The Latvian Radio Choir has earned an enviable reputation among the virtuoso choirs today. The album ‘Mythes Étoliés’ contains both exiting new music from the Scandinavian/Baltic area and modern classics for a cappella choir.
The mythes of stars
The main work on the recording is Thoresen’s ‘Mythes Étoilés’, a large-scale, three-movement setting of a poem by Giacinto Scelsi, better known as one of the original composers of the 20thcentury. In his setting of Scelsi’s deeply Symbolist poem, Thoresen has surely created a major utterance for unaccompanied voices, a mastepiece of similar importance to Olivier Messiaen’s Cinq Rechants or Iannis Xenakis’s Nuits. A modern classic of advanced choral repertoire follows on the recording: György Ligeti’s ‘Lux Aeterna’, well known through its appearance in Kubrick’s ‘2001 – a space odyssey’.
Rituals of a primeval past
Latvian composer Mārtiņš Viļums’ choral work ‘gāwēk-dādkard’ (‘On the conflict waged with the primeval ox’) was inspired by the cosmological texts of the Bundahishn, relating to how life was created out of a primeval ox. This is a highly dramatic piece that seems to evoke the rituals of a remote primeval past. Swedish composer Anders Hillborg’s minimalist choral piece ‘Mouyayoum’ is scored for 16-part mixed choir, and has attained the status of a modern classic. Described as ‘cosmic trance’ music, it is a wordless – but vowel-full – exploration of vocal texture.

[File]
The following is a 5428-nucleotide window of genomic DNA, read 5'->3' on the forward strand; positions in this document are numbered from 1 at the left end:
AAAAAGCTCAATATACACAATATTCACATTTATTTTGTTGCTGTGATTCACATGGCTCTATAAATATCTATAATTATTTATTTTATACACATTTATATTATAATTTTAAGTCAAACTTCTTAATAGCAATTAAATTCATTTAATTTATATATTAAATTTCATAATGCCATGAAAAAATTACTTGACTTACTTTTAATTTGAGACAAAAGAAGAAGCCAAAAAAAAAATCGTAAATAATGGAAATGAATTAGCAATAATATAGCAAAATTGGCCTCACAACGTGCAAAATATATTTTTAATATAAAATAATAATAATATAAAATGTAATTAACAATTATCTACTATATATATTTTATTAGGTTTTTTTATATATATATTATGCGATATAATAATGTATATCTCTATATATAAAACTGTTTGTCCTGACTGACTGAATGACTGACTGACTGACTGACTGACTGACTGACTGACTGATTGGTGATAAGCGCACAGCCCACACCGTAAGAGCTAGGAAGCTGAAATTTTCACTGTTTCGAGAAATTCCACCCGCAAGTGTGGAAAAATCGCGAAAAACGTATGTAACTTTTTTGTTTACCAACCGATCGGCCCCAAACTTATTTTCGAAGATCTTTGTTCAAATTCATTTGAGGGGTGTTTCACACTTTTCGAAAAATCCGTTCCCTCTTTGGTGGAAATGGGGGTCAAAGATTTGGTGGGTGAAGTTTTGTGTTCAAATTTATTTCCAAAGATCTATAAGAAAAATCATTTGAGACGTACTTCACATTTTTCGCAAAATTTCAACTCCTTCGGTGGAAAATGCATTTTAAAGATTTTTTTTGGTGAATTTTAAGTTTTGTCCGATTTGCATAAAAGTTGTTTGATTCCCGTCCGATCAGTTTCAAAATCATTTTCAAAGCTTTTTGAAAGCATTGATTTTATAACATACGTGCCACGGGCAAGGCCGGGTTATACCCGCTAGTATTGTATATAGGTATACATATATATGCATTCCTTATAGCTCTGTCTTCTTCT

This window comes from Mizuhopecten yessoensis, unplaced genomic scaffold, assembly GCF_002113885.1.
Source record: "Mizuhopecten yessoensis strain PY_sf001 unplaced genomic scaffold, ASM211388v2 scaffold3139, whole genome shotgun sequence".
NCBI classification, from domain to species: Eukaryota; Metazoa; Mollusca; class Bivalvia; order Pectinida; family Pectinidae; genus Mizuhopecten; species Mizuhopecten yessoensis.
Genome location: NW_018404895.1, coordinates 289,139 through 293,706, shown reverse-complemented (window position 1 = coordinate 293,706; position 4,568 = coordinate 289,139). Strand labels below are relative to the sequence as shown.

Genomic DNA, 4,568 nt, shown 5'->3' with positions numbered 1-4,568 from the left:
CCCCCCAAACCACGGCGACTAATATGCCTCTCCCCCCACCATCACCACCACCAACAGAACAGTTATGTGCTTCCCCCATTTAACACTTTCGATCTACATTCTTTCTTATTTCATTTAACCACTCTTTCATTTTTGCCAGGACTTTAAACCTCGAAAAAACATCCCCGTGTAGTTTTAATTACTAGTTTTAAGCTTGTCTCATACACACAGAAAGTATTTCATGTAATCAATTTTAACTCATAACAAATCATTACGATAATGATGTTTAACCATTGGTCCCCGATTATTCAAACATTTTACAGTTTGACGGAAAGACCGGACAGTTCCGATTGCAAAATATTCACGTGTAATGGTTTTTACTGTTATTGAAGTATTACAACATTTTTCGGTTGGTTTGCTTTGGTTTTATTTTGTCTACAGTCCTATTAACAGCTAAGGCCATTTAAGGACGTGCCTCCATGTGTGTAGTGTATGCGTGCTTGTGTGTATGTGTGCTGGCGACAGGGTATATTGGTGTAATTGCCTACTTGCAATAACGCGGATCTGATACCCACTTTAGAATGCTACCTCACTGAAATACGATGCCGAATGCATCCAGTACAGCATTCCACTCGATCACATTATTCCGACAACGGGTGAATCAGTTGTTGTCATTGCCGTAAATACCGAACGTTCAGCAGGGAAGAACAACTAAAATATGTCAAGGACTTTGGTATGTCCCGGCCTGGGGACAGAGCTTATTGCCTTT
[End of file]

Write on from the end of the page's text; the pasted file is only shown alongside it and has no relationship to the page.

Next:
Beauty and radiance
During the last six years of his life John Cage wrote a large number of so-called ‘number pieces’. The effect of the beautiful and indeed radiant ‘Four2’ is of sustained, extremely long-held sound-continuums to which voices are added or subtracted, creating vibrant overtones and mysterious inner motion within the sounds. The works of Estian composer Toivo Tulev also possess a mystical, incantatory dimension. Hi strives to balance the expressionistic aspects of contemporary music with the sense of the eternal to be discovered in sacred music, as we hear it in his ‘Tanto Gentile’.